Most of us tend to complain that we have too much on our plates, but there are many around us who tend to carry too much on a platter instead of a plate. Through The Voice Magazine team and AU students alike, we are able to get an insight into the lives of our peers and perhaps learn to be content with what we have. “Happiness can be found even in the darkest of times, if one only remembers to turn on the light” – Albus Dumbledore
This week The Voice Magazine is grateful toward Brittany Lee Acton who spared some time from her busy schedule to speak with us and share her inspiring life story.
Brittany lives in Saskatoon with her spouse and two kids, one of whom has different needs. Apart from attaining a certification in women’s counselling, she has almost completed her Bachelor of Arts Degree, majoring in psychology, and is planning to pursue a master’s degree in the future.
As for her career, she mentioned “I have been working in the field of psychology for several years. I got a job offer in Saskatchewan shortly after I started my bachelor’s degree at AU and have been working my way up ever since.”
“I switched [between] several jobs before I found one in which I felt safe, comfortable, and well supported by my employer. Working front line can be very exhausting. Since I had young kids and I was also studying, it was important for me to have a good work life balance.”
Along her career path, Brittany had faced some difficult times as well. “I used to work in harm reduction and addictions in the past and there were a couple of occasions where I felt that my physical safety was at risk and I was faced with some life-threatening situations. It was then that I realized that front line work in that area was not for me, especially since I had a family to take care of. I would have continued to work in that field if I didn’t have a family, but I prioritized my loved ones over everything else and moved to a different department.”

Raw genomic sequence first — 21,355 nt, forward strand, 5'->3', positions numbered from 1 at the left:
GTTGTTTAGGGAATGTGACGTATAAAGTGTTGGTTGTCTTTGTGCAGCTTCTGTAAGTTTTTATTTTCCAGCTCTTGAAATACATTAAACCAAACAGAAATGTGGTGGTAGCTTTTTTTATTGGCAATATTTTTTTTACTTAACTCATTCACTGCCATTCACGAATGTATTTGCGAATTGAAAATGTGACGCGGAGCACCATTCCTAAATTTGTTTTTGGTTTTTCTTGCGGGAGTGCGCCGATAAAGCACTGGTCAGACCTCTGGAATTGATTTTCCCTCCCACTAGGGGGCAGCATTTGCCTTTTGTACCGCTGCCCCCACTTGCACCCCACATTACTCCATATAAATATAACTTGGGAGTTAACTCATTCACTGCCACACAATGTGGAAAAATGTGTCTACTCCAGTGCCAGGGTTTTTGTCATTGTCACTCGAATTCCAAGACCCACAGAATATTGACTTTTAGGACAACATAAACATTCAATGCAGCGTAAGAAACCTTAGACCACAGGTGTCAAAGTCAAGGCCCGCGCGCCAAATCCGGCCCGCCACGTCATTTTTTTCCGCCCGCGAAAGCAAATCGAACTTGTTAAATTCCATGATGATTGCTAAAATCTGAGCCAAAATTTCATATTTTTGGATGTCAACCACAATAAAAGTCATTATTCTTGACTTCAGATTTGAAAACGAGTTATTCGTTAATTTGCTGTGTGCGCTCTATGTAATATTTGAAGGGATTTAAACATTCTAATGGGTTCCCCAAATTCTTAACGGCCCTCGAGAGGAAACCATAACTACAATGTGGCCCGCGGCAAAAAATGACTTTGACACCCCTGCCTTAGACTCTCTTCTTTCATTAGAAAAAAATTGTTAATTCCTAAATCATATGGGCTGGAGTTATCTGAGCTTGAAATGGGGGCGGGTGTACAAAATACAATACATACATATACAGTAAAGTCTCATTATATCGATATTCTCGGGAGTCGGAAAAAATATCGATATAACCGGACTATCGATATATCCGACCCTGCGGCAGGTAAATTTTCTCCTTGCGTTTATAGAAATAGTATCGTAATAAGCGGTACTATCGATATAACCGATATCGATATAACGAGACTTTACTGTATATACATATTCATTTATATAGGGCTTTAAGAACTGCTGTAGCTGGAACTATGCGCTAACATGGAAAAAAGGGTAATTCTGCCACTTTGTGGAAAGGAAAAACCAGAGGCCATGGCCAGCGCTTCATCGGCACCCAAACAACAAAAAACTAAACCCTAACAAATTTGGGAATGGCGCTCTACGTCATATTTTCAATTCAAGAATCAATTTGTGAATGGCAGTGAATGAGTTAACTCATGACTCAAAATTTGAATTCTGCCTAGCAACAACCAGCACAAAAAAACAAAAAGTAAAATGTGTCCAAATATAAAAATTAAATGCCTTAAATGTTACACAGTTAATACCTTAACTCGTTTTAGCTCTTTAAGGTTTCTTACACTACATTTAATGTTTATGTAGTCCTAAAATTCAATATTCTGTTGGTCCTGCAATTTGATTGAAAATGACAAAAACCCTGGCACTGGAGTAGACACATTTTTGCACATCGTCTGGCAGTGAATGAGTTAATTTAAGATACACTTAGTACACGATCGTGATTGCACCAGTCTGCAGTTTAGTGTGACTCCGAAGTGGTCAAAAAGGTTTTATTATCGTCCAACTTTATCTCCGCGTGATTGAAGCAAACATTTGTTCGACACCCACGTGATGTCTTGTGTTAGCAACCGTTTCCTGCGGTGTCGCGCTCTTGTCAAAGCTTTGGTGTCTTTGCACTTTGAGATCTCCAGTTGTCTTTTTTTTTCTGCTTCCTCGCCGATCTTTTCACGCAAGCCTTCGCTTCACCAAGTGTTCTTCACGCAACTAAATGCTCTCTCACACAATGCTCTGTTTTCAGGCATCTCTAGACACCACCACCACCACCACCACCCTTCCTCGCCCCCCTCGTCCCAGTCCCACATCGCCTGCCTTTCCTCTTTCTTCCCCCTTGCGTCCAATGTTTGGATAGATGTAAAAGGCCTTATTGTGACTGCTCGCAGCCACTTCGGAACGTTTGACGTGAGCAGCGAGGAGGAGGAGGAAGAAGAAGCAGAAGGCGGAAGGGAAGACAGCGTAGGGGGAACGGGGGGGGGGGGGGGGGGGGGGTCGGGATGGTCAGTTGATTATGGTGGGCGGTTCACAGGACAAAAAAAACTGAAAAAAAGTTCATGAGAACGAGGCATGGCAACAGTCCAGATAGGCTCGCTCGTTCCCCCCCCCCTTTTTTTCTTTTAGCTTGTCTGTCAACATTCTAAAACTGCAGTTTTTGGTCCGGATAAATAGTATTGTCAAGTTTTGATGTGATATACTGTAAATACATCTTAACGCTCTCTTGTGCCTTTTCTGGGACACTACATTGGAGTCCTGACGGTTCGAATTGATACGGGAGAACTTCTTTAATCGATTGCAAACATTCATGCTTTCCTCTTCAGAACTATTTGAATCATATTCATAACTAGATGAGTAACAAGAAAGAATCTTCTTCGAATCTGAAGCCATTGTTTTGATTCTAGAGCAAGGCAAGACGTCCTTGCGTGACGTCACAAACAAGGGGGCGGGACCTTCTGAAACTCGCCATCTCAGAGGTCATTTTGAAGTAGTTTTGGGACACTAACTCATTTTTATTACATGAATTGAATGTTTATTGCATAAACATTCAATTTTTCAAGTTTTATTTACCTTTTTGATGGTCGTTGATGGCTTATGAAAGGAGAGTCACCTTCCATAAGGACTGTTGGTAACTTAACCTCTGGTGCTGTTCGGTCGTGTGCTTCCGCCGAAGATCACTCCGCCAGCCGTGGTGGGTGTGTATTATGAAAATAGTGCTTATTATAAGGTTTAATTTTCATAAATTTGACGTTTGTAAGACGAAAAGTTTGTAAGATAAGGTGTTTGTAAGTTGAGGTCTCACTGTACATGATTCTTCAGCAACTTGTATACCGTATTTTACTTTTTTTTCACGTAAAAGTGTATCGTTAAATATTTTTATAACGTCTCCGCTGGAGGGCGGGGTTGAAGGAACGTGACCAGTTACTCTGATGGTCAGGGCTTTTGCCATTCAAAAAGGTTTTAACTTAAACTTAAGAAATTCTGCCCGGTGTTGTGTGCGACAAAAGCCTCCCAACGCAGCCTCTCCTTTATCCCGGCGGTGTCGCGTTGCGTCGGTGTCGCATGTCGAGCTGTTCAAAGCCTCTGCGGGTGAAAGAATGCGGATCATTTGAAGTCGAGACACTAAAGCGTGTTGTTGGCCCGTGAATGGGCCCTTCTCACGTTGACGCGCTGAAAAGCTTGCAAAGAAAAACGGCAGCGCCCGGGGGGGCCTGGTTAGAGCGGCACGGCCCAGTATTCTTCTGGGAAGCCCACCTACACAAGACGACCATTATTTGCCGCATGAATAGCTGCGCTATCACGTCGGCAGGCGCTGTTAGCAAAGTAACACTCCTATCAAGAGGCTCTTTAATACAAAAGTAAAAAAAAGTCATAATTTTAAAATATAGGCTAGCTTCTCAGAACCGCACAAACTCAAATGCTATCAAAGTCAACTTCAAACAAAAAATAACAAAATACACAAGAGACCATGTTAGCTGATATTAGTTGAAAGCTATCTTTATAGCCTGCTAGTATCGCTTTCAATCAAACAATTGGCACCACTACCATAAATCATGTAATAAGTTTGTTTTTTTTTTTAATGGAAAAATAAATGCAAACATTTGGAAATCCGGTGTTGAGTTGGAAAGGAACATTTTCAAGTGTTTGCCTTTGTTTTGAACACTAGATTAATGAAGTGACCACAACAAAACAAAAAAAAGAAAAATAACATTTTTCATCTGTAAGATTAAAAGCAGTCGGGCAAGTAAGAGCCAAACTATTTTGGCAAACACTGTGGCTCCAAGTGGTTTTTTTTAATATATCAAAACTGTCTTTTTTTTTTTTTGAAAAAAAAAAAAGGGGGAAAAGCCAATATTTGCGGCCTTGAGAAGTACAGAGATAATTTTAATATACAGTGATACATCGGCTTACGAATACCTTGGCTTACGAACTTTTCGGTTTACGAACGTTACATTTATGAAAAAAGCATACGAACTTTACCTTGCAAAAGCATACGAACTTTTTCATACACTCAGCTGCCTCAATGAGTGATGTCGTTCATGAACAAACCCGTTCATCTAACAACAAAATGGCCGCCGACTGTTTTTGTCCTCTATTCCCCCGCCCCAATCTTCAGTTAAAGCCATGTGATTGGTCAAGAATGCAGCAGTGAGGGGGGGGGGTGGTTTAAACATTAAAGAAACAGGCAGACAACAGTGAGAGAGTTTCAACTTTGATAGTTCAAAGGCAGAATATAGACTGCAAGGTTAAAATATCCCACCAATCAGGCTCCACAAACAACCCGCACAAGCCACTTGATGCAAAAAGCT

Although COVID-19 made it more difficult to keep up with work-life balance, Brittany felt that being together made their family bonding stronger. “Since my son was at high risk of getting sick, both my children had been virtual learning for a year and a half. They haven’t been back to school since last March, although it was hard at times to focus on work upstairs while kids made a lot of noise downstairs, but it was quite good for me since I had a lot of wonderful relatives who stepped in to help me throughout the pandemic and that really helped in strengthening our ties. It made us realize the kind of love and support we had and that there is a lot to be grateful for in life.”
Brittany’s greatest influence for the desire to learn was her best friend whose determination and persistence inspired her to take a deeper look into her own life.
“I had been working as a chef for close to a decade and was about to have my first child when I met my best friend. Mentally, I was not in a great place and she encouraged me to figure out what I wanted to do with the rest of my life as well as invest in myself to achieve my dreams. After having her first daughter she went back to school and completed both her bachelor’s and master’s degrees in social working over the course of having three kids. Her actions spoke louder than words and she was able to prove to me that anything was possible as long I had the mindset and persistence to do it.”